For The Beer Snobs

photo 5 (1)If you’re buying for a DIY-friendly fan of the suds, spring for the Brooklyn Brew Shop Beer Brewing Kits. But if you’re looking for something a little more easy-going, put together a set of elegant holiday ale, a reclaimed wood bottle opener made just down the street from us in Southie, and a journal to log new, exciting beer discoveries. These books let you track the beer’s ABV, IBUs, format, price, and flavor profile using a detailed wheel of options. They’re tiny, affordable, and great stocking stuffers for the over-21 crowd in your family.

A Very Chocoholic Christmas

photo 1 (4)Sure, you can please a chocoholic with just about any combination of sugar and cacao. This time of year, though, why not surprise them with these seasonal flavors from some of our favorite sustainable roasters, importers, and chocolatiers? Missouri’s Askinosie Chocolate crafted a Dark Chocolate Gingerbread bar that comes wrapped in coloring-book paper with three crayons attached, perfect for sharing with the young’uns. Somerville’s Taza Chocolate also has their cult-classic stone-ground chocolate available in cinnamon, eggnog, peppermint, and gingerbread this year. And for the classiest person on your list, we’ve got elegant offerings from Somerville’s EH Chocolatier, including shiny BeerNut bars that use Guinness & Pretty Things Jack D’Or, Pecan Clusters featuring a Knob Creek Bourbon Caramel, and Caramelized White Chocolate Nib bars that taste like browned butter laced with a salty crunch.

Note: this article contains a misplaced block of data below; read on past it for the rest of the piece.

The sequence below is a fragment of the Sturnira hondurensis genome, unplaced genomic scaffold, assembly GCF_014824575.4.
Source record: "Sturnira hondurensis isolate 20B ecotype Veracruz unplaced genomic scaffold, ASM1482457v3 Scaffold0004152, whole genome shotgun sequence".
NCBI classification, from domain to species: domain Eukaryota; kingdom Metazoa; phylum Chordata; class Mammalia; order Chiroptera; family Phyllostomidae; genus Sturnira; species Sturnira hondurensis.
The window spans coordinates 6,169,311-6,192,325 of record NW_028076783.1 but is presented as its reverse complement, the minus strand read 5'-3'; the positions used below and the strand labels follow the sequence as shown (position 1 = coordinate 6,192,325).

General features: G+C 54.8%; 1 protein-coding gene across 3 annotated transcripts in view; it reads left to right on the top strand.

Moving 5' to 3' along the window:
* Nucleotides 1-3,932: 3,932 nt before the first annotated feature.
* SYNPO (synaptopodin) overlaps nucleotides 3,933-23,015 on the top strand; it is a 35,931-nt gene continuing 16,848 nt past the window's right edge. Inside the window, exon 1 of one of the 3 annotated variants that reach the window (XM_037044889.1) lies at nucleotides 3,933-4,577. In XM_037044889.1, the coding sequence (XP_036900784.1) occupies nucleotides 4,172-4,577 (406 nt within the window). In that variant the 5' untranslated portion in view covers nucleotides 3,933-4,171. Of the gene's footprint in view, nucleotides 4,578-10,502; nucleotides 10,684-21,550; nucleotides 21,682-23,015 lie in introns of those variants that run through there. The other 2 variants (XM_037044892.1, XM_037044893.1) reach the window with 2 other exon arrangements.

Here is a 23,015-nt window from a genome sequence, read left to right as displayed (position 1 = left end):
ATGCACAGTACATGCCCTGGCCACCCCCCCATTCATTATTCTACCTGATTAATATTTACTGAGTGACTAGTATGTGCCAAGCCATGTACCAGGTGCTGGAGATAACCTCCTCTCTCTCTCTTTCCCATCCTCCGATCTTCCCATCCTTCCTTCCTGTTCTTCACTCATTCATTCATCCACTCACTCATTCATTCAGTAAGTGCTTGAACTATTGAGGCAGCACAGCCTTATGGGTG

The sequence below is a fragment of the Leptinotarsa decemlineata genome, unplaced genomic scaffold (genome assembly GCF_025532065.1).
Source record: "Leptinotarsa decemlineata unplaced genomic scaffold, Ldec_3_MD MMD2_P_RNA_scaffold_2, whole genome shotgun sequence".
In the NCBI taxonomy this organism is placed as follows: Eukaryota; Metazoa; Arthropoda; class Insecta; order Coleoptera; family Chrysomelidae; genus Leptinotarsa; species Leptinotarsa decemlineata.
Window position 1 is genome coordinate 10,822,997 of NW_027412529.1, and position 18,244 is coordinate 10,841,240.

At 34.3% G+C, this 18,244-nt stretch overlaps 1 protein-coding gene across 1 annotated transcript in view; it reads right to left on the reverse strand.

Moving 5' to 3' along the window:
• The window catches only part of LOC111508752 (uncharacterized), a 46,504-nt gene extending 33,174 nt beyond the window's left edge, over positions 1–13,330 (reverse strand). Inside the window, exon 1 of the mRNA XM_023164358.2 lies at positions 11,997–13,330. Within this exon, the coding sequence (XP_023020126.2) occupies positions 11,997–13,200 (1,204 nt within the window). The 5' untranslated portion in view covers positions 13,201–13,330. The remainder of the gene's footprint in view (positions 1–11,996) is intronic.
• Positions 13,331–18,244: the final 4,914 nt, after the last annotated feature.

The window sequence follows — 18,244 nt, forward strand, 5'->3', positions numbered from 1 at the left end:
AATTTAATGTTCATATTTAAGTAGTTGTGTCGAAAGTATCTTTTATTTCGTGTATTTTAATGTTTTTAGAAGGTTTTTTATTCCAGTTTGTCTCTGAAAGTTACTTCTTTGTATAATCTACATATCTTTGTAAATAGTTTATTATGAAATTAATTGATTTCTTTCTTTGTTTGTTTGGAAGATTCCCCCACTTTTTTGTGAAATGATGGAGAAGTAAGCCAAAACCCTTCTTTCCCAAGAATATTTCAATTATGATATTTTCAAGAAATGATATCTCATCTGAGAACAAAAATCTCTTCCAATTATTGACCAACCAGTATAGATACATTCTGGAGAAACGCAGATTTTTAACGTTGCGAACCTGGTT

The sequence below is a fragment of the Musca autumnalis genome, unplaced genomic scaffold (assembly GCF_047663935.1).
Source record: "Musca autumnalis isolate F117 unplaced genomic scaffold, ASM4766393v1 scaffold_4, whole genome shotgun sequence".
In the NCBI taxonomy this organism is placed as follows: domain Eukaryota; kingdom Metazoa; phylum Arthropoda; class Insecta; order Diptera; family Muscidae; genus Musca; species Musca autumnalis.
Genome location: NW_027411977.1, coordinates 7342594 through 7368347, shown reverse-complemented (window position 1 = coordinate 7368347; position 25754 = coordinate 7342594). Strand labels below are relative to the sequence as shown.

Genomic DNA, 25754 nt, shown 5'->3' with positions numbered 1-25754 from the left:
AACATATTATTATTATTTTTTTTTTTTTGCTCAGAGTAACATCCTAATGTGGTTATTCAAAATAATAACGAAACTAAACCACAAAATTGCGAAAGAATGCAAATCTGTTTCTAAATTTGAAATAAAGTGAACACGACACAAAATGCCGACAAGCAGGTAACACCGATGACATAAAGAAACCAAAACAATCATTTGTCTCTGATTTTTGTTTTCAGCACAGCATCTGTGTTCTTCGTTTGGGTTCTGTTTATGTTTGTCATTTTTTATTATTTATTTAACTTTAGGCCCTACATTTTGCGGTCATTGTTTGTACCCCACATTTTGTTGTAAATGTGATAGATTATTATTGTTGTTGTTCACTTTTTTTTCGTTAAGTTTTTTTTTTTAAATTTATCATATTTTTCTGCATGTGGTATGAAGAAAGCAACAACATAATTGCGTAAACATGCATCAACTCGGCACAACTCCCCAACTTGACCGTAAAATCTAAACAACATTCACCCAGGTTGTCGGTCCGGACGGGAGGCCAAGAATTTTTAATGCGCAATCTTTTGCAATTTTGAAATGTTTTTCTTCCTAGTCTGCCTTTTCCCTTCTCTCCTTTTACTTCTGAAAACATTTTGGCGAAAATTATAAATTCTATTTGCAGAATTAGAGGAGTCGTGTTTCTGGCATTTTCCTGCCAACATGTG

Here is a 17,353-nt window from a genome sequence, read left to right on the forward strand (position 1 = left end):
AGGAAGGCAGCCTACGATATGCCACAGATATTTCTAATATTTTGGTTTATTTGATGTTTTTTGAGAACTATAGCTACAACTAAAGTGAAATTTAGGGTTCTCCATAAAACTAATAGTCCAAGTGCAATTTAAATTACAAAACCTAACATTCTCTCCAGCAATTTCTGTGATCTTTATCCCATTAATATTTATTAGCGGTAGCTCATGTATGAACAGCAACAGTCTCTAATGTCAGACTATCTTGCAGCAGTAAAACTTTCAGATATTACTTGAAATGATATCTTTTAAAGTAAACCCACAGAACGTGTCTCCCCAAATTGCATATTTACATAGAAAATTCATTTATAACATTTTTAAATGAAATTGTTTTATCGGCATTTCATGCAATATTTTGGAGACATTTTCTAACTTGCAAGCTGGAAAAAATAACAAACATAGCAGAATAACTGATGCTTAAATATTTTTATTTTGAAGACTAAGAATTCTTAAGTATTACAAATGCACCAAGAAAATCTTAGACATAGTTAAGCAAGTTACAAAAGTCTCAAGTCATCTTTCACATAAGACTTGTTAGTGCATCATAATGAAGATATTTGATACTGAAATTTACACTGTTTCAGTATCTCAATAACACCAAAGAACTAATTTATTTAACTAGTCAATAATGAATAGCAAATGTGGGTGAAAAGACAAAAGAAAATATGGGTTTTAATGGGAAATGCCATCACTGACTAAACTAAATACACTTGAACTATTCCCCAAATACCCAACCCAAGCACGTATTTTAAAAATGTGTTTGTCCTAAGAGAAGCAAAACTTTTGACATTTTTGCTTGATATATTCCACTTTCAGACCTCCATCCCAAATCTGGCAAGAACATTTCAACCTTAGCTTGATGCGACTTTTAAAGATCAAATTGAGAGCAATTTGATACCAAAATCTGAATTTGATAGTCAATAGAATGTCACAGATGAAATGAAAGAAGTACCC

Cheese Kits For The DIY-er

photo 3 (4)We are so excited to be carrying these kits this year. We love to witness the enterprising craftiness of New England’s cheesemakers, and can’t wait to see what our local, neighborhood folks come up with in their own kitchen experiments. These Urban Cheesecraft Cheesemaking kits—available in a Feta, Greek Yogurt, & Yogurt Cheese set, or a Mozzarella & Ricotta set—come with non-GMO vegetarian rennet tablets, non-GMO citric acid, butter muslin cheesecloth, cheese salt, and a glass thermometer, so you’ll be ready to tackle several batches and hopefully make some creative additions of your own. All you’ll need is a good-quality, grass-fed milk, which we have at the shop. If you stumble upon the world’s best cheese recipe, we hope you’ll bring us a sample!

For The Kitchen Library